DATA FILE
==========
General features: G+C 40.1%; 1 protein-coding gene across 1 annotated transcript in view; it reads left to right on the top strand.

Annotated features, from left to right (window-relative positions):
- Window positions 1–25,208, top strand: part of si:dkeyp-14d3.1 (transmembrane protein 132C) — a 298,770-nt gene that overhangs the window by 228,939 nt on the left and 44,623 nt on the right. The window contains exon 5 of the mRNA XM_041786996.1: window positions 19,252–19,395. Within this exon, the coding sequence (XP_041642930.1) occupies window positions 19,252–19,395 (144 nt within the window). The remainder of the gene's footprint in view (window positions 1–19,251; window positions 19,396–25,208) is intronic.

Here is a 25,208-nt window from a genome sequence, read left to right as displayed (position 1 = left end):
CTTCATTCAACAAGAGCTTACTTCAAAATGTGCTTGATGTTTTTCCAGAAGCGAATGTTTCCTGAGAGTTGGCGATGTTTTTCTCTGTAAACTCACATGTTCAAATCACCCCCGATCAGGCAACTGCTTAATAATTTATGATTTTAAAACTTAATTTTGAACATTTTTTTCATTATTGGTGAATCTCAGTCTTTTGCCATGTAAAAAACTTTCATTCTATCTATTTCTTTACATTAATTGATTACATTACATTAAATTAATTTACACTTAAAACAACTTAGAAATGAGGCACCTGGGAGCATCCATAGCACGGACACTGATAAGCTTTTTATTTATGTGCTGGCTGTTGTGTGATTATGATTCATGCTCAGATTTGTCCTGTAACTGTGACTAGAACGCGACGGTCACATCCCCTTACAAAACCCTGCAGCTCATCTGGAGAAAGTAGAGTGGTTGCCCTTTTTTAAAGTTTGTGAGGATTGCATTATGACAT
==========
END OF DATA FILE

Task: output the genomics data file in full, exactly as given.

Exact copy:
General features: G+C 40.1%; 1 protein-coding gene across 1 annotated transcript in view; it reads left to right on the top strand.

Annotated features, from left to right (window-relative positions):
- Window positions 1–25,208, top strand: part of si:dkeyp-14d3.1 (transmembrane protein 132C) — a 298,770-nt gene that overhangs the window by 228,939 nt on the left and 44,623 nt on the right. The window contains exon 5 of the mRNA XM_041786996.1: window positions 19,252–19,395. Within this exon, the coding sequence (XP_041642930.1) occupies window positions 19,252–19,395 (144 nt within the window). The remainder of the gene's footprint in view (window positions 1–19,251; window positions 19,396–25,208) is intronic.

Here is a 25,208-nt window from a genome sequence, read left to right as displayed (position 1 = left end):
CTTCATTCAACAAGAGCTTACTTCAAAATGTGCTTGATGTTTTTCCAGAAGCGAATGTTTCCTGAGAGTTGGCGATGTTTTTCTCTGTAAACTCACATGTTCAAATCACCCCCGATCAGGCAACTGCTTAATAATTTATGATTTTAAAACTTAATTTTGAACATTTTTTTCATTATTGGTGAATCTCAGTCTTTTGCCATGTAAAAAACTTTCATTCTATCTATTTCTTTACATTAATTGATTACATTACATTAAATTAATTTACACTTAAAACAACTTAGAAATGAGGCACCTGGGAGCATCCATAGCACGGACACTGATAAGCTTTTTATTTATGTGCTGGCTGTTGTGTGATTATGATTCATGCTCAGATTTGTCCTGTAACTGTGACTAGAACGCGACGGTCACATCCCCTTACAAAACCCTGCAGCTCATCTGGAGAAAGTAGAGTGGTTGCCCTTTTTTAAAGTTTGTGAGGATTGCATTATGACAT